November 9, 2004

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Arnold - Not the Governor


Image Credit: Wes Higgins

Arnold - Not the Governor

If a large new crater were to form on the Moon, the area north of Mare Frigoris would be a place that could use it. Most of the craters north of 60 degrees N latitude are old and battered by ejecta from the impact that formed the Imbrium basin. The neighborhood would benefit from a nice fresh 60 km wide crater to attract attention! But, if you look closely, you see that this area, like every area on the Moon, has features of interest. Based on its diameter of 95 km, Arnold must have originally looked like the 93 km wide Copernicus, with terraced walls, a broad flat floor and central peaks. But the terraces and peaks are long gone, along with the southern lip of the crater's rim. The ballistic pummeling from the Imbrium impact must have eroded the rim and filled in much of the crater. A fresh crater 95 km wide should have a depth of about 4.5 km, so Arnold (which has a rim of unmeasured height) must have a fill thickness of 3 km or more. If this fill were from Imbrium, the surrounding terrain should also have been plastered by a similarly thick cover of ejecta, but I would guess it is probably only a kilometer thick or less. From this, I wildly speculate that much of the light-hued, smooth plain material filling Arnold and elsewhere is volcanic, rather than ejecta. Certainly, some material covers Arnold's floor, for a number of craters are clearly filled with something, and two are completely buried and look like saucers in Ptolemaeus.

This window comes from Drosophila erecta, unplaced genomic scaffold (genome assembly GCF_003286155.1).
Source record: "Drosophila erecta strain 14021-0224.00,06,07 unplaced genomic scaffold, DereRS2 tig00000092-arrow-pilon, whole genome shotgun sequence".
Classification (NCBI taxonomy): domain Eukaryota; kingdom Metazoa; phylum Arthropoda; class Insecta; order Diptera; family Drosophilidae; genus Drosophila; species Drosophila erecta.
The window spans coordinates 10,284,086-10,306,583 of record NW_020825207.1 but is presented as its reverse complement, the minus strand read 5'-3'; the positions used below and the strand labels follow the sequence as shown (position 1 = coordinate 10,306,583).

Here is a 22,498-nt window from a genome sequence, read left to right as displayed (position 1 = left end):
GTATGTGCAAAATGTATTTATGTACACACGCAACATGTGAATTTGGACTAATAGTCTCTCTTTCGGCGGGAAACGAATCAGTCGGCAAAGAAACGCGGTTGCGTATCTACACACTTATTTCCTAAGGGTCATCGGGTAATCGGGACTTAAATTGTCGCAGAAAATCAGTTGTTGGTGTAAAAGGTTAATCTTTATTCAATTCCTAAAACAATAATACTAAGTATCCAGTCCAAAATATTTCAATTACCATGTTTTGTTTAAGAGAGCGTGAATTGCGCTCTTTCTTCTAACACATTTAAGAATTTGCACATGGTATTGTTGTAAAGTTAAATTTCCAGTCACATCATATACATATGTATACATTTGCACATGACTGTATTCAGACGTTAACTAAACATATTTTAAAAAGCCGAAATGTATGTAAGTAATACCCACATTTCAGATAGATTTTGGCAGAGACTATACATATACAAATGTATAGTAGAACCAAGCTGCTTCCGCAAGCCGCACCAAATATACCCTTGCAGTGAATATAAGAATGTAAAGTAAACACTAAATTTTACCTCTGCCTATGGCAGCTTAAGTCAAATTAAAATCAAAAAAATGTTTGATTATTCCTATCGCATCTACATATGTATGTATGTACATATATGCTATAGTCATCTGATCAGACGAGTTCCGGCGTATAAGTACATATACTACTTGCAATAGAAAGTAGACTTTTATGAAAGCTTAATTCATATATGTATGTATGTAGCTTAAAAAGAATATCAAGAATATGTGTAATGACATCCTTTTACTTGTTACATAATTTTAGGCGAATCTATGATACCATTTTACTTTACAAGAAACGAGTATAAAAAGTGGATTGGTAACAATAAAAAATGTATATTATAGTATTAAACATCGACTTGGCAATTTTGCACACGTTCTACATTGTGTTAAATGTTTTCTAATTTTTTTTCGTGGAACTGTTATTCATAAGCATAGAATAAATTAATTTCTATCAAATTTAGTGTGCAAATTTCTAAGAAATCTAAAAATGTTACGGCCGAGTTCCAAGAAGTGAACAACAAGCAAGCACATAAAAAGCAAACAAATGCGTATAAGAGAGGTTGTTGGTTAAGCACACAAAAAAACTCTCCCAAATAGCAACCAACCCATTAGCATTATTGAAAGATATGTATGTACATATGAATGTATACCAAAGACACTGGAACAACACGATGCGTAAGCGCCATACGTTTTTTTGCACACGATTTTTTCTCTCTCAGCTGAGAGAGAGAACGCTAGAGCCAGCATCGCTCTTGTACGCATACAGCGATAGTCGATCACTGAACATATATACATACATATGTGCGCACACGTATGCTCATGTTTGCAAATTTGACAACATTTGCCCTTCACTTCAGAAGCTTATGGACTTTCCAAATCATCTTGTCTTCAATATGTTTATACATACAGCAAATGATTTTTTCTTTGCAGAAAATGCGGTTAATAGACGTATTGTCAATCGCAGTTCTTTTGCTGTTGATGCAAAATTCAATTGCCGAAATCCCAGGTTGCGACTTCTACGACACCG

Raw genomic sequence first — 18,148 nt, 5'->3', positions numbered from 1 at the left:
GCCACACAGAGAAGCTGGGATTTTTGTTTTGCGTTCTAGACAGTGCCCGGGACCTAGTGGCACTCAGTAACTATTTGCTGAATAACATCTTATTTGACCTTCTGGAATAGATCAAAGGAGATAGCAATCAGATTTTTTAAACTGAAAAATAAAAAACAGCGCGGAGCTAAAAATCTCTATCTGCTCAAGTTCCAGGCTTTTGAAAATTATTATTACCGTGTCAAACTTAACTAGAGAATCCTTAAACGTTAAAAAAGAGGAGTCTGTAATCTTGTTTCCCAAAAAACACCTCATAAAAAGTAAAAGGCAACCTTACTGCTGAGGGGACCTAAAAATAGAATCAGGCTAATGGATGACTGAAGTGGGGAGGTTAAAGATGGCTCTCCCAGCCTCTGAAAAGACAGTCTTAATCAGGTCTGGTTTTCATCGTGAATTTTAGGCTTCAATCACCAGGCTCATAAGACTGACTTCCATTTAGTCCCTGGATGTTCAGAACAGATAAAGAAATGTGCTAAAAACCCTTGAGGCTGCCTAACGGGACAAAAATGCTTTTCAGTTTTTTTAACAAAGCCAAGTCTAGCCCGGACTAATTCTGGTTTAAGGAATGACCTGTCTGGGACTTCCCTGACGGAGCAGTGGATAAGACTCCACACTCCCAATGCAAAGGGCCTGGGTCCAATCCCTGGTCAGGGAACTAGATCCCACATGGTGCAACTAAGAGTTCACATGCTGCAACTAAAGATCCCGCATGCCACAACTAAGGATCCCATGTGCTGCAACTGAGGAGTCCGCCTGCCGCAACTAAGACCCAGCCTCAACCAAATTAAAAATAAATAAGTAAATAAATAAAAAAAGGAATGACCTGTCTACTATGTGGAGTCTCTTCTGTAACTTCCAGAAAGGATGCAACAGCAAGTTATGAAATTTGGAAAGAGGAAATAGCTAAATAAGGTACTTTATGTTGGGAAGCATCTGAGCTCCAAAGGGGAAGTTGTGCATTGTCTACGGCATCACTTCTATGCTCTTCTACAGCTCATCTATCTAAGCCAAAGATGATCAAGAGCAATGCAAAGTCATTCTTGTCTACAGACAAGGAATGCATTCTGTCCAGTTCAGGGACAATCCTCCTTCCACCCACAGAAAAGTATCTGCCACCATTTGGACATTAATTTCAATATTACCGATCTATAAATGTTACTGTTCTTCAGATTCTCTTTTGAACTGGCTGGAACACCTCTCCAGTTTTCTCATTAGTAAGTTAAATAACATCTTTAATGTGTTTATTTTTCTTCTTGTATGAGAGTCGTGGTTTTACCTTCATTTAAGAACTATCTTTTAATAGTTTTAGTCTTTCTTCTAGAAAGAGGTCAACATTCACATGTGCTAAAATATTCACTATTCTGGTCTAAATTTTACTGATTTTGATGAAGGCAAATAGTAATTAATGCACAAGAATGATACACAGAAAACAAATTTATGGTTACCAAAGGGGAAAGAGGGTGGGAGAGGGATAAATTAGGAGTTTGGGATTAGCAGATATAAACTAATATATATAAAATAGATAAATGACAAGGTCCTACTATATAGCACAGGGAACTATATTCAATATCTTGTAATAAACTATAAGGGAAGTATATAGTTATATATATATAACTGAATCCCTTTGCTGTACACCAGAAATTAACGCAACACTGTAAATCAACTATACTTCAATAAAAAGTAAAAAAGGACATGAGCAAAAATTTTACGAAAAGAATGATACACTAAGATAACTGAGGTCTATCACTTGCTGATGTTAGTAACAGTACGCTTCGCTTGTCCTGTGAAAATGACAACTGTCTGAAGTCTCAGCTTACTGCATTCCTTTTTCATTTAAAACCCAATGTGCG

Chuck Wood

Technical Details:
Sept 3, 2004 Stramaster 14.5 working at F/28, DMK-21F04 Firewire camera, 30FPS, stack of 264 frames from 2900.

Related Links:
Lunar Orbiter IV View
Rukl Atlas of the Moon, Sheet 52

Yesterday's LPOD: Maps on Discs

Tomorrow's LPOD: "The First Real Lunar Physical change"

Author & Editor:
Charles A. Wood



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